Crooks are pivoting to Nim to better hide their malware
Cybersecurity researchers from Minerva Labs have spotted a potentially dangerous malware strain written in a relatively new programming language called Nim.
The team has warned that a growing number of threat actors are porting their malware to Nim to better hide their tools from antivirus solutions and cybersecurity teams.
In this case, the Minerva researchers first found IceXLoader back in June 2022, when it was considered under development, as many of its core functions were still missing. Now, however, the malware has reached version 3.3.3, comes with quite a few dangerous features, and has already infected “thousands” of Windows devices – both at home, and in the office.
When victims download and run IceXLoader (which usually happens after a successful phishing attack), it will do a number of things – from gathering metadata about the target endpoint (IP address, device name, OS version, hardware information, etc.), to installing a cryptocurrency miner for the Monero currency.
Monero is a popular choice among cybercriminals as it’s described as a “privacy coin” making tracing sent tokens virtually impossible.
Generally speaking, IceXLoader is stage-one malware in a multi-stage attack. It will drop additional malware to the target endpoint, depending on what the threat actors deem most useful for each individual device.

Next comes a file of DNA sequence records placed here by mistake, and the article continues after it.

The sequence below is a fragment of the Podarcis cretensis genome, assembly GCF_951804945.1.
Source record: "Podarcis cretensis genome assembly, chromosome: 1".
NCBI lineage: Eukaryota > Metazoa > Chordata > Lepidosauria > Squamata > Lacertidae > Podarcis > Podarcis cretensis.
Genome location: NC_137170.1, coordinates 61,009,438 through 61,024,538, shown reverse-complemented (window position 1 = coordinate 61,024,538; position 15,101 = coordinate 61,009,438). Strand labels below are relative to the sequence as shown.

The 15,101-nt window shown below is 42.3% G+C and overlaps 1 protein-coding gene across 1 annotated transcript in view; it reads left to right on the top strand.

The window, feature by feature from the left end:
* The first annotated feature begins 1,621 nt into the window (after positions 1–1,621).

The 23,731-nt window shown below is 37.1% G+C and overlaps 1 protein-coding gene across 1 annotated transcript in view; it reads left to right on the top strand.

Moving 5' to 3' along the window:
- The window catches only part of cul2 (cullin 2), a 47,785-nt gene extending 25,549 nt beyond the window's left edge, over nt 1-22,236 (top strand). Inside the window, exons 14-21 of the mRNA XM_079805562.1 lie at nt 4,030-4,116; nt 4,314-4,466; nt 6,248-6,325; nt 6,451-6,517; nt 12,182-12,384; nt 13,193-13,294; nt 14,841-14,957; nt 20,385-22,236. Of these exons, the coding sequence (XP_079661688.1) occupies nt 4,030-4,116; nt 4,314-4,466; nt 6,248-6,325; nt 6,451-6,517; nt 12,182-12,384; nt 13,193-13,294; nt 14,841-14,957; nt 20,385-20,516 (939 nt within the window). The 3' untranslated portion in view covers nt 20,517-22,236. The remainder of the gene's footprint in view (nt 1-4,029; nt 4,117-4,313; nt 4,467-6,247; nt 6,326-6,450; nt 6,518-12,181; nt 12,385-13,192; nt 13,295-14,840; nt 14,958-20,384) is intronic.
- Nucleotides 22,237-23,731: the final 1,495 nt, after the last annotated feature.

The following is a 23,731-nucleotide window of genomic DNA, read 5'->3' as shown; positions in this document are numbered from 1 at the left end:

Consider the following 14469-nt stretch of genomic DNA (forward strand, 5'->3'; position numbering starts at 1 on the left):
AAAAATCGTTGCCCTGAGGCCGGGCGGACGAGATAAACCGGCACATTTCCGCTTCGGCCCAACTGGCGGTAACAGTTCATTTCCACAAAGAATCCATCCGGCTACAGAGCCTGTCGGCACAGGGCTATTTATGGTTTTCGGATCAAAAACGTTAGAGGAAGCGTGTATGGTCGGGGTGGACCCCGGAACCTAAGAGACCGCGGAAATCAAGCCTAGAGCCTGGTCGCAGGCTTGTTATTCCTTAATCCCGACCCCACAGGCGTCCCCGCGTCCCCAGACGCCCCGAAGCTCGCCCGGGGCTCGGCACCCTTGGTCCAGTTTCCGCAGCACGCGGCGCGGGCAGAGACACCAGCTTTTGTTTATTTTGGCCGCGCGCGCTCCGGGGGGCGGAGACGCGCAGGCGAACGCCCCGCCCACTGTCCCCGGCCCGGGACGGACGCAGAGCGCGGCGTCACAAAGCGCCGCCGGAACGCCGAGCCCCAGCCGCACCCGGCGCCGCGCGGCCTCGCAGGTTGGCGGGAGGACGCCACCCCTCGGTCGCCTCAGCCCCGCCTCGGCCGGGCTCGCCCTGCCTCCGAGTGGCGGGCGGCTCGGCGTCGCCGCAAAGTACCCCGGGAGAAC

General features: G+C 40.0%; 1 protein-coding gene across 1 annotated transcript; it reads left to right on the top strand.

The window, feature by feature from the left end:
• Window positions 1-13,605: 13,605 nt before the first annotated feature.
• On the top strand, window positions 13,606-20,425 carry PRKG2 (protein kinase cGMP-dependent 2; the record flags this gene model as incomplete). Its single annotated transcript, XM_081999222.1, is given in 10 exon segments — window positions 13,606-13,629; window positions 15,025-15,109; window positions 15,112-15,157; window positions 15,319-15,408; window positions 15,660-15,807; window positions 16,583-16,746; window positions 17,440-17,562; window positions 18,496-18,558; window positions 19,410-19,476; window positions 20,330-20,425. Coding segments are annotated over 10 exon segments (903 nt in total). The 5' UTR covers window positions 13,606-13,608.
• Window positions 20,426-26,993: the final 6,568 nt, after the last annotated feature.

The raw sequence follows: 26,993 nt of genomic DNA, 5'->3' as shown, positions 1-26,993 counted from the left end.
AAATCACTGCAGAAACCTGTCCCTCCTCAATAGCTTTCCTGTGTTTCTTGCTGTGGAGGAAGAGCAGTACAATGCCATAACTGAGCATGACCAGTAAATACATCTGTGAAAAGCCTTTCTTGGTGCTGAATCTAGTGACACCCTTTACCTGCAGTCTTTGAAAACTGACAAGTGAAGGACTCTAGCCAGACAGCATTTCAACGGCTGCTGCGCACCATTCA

The malware is also relatively good at staying hidden. It obfuscates the code, doesn’t run inside Microsoft Defender’s emulator, and executes PowerShell with an encrypted demand, delaying executing the malware for 35 seconds. That way, it can avoid sandboxes, as well.
The researchers found the malware’s SQLite database file, and discovered “thousands of victim records”. They’ve begun notifying these people, it was added.
While the original version of IceXLoader went for $118 on the dark web, as per The Register, the cost of the new version is yet to be seen.
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Via: The Register
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